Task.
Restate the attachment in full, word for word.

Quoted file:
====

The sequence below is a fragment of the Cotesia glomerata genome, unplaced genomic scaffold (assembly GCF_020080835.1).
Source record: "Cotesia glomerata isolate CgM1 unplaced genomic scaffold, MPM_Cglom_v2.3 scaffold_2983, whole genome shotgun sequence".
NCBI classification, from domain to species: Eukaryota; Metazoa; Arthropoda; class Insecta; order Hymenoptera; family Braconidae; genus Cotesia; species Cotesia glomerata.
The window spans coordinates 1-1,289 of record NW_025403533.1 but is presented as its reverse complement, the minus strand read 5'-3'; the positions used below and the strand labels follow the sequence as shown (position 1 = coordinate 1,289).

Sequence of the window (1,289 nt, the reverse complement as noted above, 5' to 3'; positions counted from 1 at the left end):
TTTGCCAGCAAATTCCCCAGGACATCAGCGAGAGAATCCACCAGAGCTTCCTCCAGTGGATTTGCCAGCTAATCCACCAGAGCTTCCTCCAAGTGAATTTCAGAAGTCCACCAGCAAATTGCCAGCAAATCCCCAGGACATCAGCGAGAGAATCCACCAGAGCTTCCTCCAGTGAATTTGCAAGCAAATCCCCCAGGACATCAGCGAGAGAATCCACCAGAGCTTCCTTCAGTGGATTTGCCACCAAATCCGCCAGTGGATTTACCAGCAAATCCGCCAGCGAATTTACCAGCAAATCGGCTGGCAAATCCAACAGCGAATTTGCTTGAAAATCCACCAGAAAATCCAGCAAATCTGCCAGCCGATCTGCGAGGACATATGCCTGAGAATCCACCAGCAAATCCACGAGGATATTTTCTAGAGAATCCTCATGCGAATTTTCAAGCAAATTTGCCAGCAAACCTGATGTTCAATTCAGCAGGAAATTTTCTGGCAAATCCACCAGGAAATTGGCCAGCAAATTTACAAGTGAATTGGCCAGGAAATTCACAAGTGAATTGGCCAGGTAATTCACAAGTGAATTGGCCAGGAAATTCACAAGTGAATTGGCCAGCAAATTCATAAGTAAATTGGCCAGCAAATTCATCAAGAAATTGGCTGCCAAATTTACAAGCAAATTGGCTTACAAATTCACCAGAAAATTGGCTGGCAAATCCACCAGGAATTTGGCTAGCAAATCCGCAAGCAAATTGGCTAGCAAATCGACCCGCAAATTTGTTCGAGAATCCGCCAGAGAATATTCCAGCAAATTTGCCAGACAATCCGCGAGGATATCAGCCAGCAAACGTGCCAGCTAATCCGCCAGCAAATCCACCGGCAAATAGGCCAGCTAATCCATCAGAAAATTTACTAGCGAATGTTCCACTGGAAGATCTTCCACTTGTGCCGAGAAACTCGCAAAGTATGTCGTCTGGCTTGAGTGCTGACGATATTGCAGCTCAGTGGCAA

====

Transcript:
The sequence below is a fragment of the Cotesia glomerata genome, unplaced genomic scaffold (assembly GCF_020080835.1).
Source record: "Cotesia glomerata isolate CgM1 unplaced genomic scaffold, MPM_Cglom_v2.3 scaffold_2983, whole genome shotgun sequence".
NCBI classification, from domain to species: Eukaryota; Metazoa; Arthropoda; class Insecta; order Hymenoptera; family Braconidae; genus Cotesia; species Cotesia glomerata.
The window spans coordinates 1-1,289 of record NW_025403533.1 but is presented as its reverse complement, the minus strand read 5'-3'; the positions used below and the strand labels follow the sequence as shown (position 1 = coordinate 1,289).

Sequence of the window (1,289 nt, the reverse complement as noted above, 5' to 3'; positions counted from 1 at the left end):
TTTGCCAGCAAATTCCCCAGGACATCAGCGAGAGAATCCACCAGAGCTTCCTCCAGTGGATTTGCCAGCTAATCCACCAGAGCTTCCTCCAAGTGAATTTCAGAAGTCCACCAGCAAATTGCCAGCAAATCCCCAGGACATCAGCGAGAGAATCCACCAGAGCTTCCTCCAGTGAATTTGCAAGCAAATCCCCCAGGACATCAGCGAGAGAATCCACCAGAGCTTCCTTCAGTGGATTTGCCACCAAATCCGCCAGTGGATTTACCAGCAAATCCGCCAGCGAATTTACCAGCAAATCGGCTGGCAAATCCAACAGCGAATTTGCTTGAAAATCCACCAGAAAATCCAGCAAATCTGCCAGCCGATCTGCGAGGACATATGCCTGAGAATCCACCAGCAAATCCACGAGGATATTTTCTAGAGAATCCTCATGCGAATTTTCAAGCAAATTTGCCAGCAAACCTGATGTTCAATTCAGCAGGAAATTTTCTGGCAAATCCACCAGGAAATTGGCCAGCAAATTTACAAGTGAATTGGCCAGGAAATTCACAAGTGAATTGGCCAGGTAATTCACAAGTGAATTGGCCAGGAAATTCACAAGTGAATTGGCCAGCAAATTCATAAGTAAATTGGCCAGCAAATTCATCAAGAAATTGGCTGCCAAATTTACAAGCAAATTGGCTTACAAATTCACCAGAAAATTGGCTGGCAAATCCACCAGGAATTTGGCTAGCAAATCCGCAAGCAAATTGGCTAGCAAATCGACCCGCAAATTTGTTCGAGAATCCGCCAGAGAATATTCCAGCAAATTTGCCAGACAATCCGCGAGGATATCAGCCAGCAAACGTGCCAGCTAATCCGCCAGCAAATCCACCGGCAAATAGGCCAGCTAATCCATCAGAAAATTTACTAGCGAATGTTCCACTGGAAGATCTTCCACTTGTGCCGAGAAACTCGCAAAGTATGTCGTCTGGCTTGAGTGCTGACGATATTGCAGCTCAGTGGCAA